Analysing Language Policy as a Public Policy

Room: 
Room G, City Hall
Time Slot: 
Tuesday 27th March 13:30 - 15:00
Panel Chair: 
  • Dr Elin Royles (Aberystwyth University)
  • Dr Huw Lewis (Department of International Politics, Aberystwyth University)
Panel Discussant: 
  • Emeritus Professor Colin Williams (Cardiff University)
Panel Members: 
  • Mr Osian Elias (Swansea University)
  • Dr Elin Royles (Aberystwyth University)
  • Professor Diarmait Mac Giolla Chríost (Cardiff University)
  • Dr Huw Lewis (Department of International Politics, Aberystwyth University)

Language policy can be understood as a form of public policy that seeks to influence the nature of a society’s linguistic environment, and thus steer the patterns of language use amongst individuals (Kaplan and Baldauf, 1997; Grin, 2003). Given the need to communicate with citizens, it is a policy field with which every modern state must engage in some way or another. No state can detach itself completely from the linguistic sphere - decisions must be made regarding which language(s) should be used within a range of domains within public administration and also spanning public media, road signs, town names, etc. (Kymlicka, 1995: 111; Carens, 2000: 77-8). Furthermore, debates regarding the exact nature of the language policies that should be adopted by states are beginning to claim an increasingly prominent position on the political agenda, both domestically and internationally. Growing trends such as immigration, sub-state nationalism and cultural globalisation have underlined the extent that linguistic diversity characterises most modern societies. However, despite its political salience, research by political science scholars that systematically seeks to study language policy as a distinct area of public policy is significantly more limited than would be expected. As Grin (2003: 38) argues, it is an area that 'ought to be approached in the same way as health, education, transport or energy policy.'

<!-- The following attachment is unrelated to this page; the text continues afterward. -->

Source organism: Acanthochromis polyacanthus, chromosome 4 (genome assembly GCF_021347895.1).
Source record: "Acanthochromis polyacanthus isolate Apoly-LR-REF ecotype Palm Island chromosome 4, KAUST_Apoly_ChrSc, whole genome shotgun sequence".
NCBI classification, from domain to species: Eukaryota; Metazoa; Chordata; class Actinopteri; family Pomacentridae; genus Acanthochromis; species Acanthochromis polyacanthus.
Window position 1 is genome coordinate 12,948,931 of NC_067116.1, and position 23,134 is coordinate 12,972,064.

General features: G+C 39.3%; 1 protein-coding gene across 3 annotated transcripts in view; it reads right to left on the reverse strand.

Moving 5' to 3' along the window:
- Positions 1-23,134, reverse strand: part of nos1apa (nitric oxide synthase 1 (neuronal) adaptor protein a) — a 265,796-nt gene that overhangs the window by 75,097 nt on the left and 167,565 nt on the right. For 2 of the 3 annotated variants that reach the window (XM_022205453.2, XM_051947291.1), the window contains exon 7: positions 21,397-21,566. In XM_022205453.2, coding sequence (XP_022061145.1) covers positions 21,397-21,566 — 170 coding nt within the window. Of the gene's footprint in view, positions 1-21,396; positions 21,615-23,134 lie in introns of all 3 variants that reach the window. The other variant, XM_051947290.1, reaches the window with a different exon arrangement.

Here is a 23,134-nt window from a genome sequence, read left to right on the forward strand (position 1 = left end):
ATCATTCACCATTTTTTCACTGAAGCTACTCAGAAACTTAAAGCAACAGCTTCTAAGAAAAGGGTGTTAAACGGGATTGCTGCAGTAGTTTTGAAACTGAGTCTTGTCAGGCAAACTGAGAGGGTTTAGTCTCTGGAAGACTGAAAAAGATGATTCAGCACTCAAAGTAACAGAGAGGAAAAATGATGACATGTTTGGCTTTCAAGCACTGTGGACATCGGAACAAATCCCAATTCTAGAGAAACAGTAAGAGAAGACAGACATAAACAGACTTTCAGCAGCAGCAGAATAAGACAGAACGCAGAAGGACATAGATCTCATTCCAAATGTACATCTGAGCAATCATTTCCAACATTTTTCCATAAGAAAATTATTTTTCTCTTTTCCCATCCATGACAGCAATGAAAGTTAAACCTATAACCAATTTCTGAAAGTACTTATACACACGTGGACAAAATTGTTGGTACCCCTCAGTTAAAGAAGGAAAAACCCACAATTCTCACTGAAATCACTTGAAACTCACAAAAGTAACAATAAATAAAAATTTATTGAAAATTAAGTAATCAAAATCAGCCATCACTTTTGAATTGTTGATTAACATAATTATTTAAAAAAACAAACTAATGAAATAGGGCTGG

This panel responds to this situation by bridging between language policy analysis and the sphere of contemporary social science research. It brings together different perspectives on the types of social science approaches that can be utilised to analyse language policy as a form of public policy. This includes drawing on the work of social scientists working in other fields that draw on insights from public policy analysis in order to inform research on language policy. Overall, the panel’s intention to draw together attempts at utilising different approaches and frameworks for analysing regional or minority languages is particularly important given that policy interventions aimed at recognising and supporting the prospects of such languages are now increasingly common across the world, and particularly so within Europe.